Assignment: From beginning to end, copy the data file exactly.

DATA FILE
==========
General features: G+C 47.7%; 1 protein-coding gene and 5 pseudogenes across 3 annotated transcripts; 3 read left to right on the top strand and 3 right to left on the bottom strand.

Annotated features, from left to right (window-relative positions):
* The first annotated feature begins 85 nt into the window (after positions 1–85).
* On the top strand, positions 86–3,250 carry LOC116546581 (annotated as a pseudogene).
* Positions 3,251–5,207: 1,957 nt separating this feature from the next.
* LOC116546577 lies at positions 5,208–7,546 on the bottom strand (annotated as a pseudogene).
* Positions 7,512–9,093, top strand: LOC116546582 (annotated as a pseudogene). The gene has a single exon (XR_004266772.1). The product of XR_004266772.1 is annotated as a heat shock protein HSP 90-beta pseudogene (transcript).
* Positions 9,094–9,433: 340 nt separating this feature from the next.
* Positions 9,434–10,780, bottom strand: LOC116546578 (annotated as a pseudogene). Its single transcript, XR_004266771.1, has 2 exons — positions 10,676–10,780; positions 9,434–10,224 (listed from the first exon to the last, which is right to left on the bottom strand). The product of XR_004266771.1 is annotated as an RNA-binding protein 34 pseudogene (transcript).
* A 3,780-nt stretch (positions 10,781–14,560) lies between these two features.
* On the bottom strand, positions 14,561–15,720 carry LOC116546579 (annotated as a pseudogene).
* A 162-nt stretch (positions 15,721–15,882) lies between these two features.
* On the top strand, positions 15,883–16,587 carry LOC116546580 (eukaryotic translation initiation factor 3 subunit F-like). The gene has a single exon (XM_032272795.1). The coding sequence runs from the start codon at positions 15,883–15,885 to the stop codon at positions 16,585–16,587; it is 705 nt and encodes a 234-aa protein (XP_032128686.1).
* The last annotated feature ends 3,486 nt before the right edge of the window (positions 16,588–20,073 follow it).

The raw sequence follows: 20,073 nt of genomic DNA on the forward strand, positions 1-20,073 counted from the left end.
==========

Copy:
General features: G+C 47.7%; 1 protein-coding gene and 5 pseudogenes across 3 annotated transcripts; 3 read left to right on the top strand and 3 right to left on the bottom strand.

Annotated features, from left to right (window-relative positions):
* The first annotated feature begins 85 nt into the window (after positions 1–85).
* On the top strand, positions 86–3,250 carry LOC116546581 (annotated as a pseudogene).
* Positions 3,251–5,207: 1,957 nt separating this feature from the next.
* LOC116546577 lies at positions 5,208–7,546 on the bottom strand (annotated as a pseudogene).
* Positions 7,512–9,093, top strand: LOC116546582 (annotated as a pseudogene). The gene has a single exon (XR_004266772.1). The product of XR_004266772.1 is annotated as a heat shock protein HSP 90-beta pseudogene (transcript).
* Positions 9,094–9,433: 340 nt separating this feature from the next.
* Positions 9,434–10,780, bottom strand: LOC116546578 (annotated as a pseudogene). Its single transcript, XR_004266771.1, has 2 exons — positions 10,676–10,780; positions 9,434–10,224 (listed from the first exon to the last, which is right to left on the bottom strand). The product of XR_004266771.1 is annotated as an RNA-binding protein 34 pseudogene (transcript).
* A 3,780-nt stretch (positions 10,781–14,560) lies between these two features.
* On the bottom strand, positions 14,561–15,720 carry LOC116546579 (annotated as a pseudogene).
* A 162-nt stretch (positions 15,721–15,882) lies between these two features.
* On the top strand, positions 15,883–16,587 carry LOC116546580 (eukaryotic translation initiation factor 3 subunit F-like). The gene has a single exon (XM_032272795.1). The coding sequence runs from the start codon at positions 15,883–15,885 to the stop codon at positions 16,585–16,587; it is 705 nt and encodes a 234-aa protein (XP_032128686.1).
* The last annotated feature ends 3,486 nt before the right edge of the window (positions 16,588–20,073 follow it).

The raw sequence follows: 20,073 nt of genomic DNA on the forward strand, positions 1-20,073 counted from the left end.